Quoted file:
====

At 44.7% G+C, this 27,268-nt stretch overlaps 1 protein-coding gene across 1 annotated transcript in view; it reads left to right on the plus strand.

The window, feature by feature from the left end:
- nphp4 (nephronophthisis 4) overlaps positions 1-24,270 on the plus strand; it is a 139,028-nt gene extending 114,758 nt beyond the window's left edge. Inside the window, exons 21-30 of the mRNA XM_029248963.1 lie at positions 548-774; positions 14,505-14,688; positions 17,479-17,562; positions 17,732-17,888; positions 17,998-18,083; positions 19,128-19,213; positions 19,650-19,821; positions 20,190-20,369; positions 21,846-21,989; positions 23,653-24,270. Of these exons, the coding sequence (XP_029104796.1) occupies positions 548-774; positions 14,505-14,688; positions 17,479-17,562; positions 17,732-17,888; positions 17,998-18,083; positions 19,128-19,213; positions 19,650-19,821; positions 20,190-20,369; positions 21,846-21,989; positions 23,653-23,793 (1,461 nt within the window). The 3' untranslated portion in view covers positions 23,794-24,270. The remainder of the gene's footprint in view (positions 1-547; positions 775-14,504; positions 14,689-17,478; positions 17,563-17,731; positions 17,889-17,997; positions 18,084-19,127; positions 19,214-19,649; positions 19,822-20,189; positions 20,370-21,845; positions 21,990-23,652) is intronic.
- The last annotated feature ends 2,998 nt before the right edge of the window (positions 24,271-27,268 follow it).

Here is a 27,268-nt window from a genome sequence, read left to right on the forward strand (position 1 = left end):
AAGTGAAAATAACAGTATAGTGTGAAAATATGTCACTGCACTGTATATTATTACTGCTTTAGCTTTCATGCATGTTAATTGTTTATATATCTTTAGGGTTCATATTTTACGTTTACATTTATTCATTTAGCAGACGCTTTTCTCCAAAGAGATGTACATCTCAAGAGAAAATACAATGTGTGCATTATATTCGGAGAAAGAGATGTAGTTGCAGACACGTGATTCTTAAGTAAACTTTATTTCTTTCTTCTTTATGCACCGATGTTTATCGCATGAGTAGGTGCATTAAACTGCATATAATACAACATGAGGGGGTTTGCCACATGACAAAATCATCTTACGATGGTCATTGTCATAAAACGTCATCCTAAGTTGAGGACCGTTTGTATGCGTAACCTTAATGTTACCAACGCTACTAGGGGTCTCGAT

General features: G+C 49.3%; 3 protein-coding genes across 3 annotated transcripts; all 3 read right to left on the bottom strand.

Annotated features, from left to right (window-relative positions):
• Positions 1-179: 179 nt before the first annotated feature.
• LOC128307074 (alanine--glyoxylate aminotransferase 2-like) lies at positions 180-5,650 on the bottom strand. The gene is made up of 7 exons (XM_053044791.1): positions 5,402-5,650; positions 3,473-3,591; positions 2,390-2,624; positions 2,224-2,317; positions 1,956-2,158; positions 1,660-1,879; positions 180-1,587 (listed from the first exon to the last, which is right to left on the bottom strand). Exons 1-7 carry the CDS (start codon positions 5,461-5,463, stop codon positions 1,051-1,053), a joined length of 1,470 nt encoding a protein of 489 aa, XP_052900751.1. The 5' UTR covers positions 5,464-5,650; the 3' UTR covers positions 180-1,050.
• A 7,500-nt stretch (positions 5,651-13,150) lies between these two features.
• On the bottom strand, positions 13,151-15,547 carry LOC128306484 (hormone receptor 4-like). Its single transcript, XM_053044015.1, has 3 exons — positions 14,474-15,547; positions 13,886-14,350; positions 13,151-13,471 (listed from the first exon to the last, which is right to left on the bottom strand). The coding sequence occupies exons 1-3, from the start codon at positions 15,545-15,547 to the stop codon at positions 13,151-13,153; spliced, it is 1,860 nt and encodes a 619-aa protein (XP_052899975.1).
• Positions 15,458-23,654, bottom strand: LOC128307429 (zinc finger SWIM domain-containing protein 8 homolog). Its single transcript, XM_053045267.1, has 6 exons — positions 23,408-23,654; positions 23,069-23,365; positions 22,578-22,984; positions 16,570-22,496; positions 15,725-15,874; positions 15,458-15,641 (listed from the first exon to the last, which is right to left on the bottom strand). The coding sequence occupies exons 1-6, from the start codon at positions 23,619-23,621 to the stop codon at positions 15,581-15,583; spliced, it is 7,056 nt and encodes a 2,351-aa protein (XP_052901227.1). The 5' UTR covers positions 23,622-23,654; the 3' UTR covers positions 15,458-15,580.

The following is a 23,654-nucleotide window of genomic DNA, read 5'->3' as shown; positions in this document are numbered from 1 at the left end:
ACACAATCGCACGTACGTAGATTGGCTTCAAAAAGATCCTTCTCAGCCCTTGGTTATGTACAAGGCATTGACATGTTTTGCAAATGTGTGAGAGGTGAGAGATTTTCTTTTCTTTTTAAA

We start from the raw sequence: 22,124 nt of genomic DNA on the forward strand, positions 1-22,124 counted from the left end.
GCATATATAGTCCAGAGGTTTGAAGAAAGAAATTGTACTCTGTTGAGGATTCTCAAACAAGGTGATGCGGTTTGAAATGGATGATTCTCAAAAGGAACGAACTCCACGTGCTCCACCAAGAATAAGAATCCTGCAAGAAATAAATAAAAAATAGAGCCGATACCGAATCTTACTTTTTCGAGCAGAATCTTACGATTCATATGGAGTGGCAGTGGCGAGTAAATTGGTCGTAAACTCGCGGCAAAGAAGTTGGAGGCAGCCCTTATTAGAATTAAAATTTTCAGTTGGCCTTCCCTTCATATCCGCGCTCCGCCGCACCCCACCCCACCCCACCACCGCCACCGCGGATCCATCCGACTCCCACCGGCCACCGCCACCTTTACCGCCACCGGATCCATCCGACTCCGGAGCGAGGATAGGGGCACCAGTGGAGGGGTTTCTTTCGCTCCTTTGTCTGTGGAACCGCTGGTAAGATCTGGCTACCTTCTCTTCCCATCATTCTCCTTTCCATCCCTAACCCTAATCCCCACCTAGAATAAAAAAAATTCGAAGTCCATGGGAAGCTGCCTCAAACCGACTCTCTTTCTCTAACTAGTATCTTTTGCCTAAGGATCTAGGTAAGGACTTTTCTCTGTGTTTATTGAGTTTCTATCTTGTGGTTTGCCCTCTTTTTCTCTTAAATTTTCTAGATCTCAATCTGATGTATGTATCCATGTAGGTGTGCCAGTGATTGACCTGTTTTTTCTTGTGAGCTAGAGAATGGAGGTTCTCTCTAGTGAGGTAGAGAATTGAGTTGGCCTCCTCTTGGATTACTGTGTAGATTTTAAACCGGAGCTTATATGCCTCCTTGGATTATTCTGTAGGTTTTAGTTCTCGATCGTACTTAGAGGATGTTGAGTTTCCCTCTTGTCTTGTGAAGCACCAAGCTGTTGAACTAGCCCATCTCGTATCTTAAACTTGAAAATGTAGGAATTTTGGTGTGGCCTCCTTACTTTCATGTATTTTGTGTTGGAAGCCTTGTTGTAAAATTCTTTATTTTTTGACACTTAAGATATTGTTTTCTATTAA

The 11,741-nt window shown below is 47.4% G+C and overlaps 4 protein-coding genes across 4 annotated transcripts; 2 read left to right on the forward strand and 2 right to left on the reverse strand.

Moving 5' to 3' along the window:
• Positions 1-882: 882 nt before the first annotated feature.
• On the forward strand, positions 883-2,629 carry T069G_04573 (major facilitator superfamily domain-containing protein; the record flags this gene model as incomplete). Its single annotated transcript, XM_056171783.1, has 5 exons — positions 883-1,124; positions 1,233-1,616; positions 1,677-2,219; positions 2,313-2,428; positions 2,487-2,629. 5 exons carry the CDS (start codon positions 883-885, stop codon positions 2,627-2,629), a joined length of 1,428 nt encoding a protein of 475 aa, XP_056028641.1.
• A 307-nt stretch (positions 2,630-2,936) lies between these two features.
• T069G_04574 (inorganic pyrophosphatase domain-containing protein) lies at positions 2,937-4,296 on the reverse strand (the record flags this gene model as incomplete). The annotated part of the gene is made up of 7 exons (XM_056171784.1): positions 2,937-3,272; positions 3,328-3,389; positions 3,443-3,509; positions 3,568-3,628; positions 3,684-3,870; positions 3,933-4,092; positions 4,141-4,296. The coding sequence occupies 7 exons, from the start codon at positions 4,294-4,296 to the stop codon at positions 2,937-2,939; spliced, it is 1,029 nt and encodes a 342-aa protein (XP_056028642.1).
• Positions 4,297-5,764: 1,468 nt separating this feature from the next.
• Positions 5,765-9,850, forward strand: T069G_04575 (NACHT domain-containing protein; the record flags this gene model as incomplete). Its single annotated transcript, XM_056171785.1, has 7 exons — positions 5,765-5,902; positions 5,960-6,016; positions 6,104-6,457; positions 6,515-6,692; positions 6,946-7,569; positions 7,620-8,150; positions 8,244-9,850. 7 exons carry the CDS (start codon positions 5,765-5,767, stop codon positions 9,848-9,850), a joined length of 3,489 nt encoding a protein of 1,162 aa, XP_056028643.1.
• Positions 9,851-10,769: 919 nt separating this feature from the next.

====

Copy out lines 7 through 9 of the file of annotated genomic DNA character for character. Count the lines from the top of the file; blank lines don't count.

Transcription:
General features: G+C 49.3%; 3 protein-coding genes across 3 annotated transcripts; all 3 read right to left on the bottom strand.

Annotated features, from left to right (window-relative positions):
• Positions 1-179: 179 nt before the first annotated feature.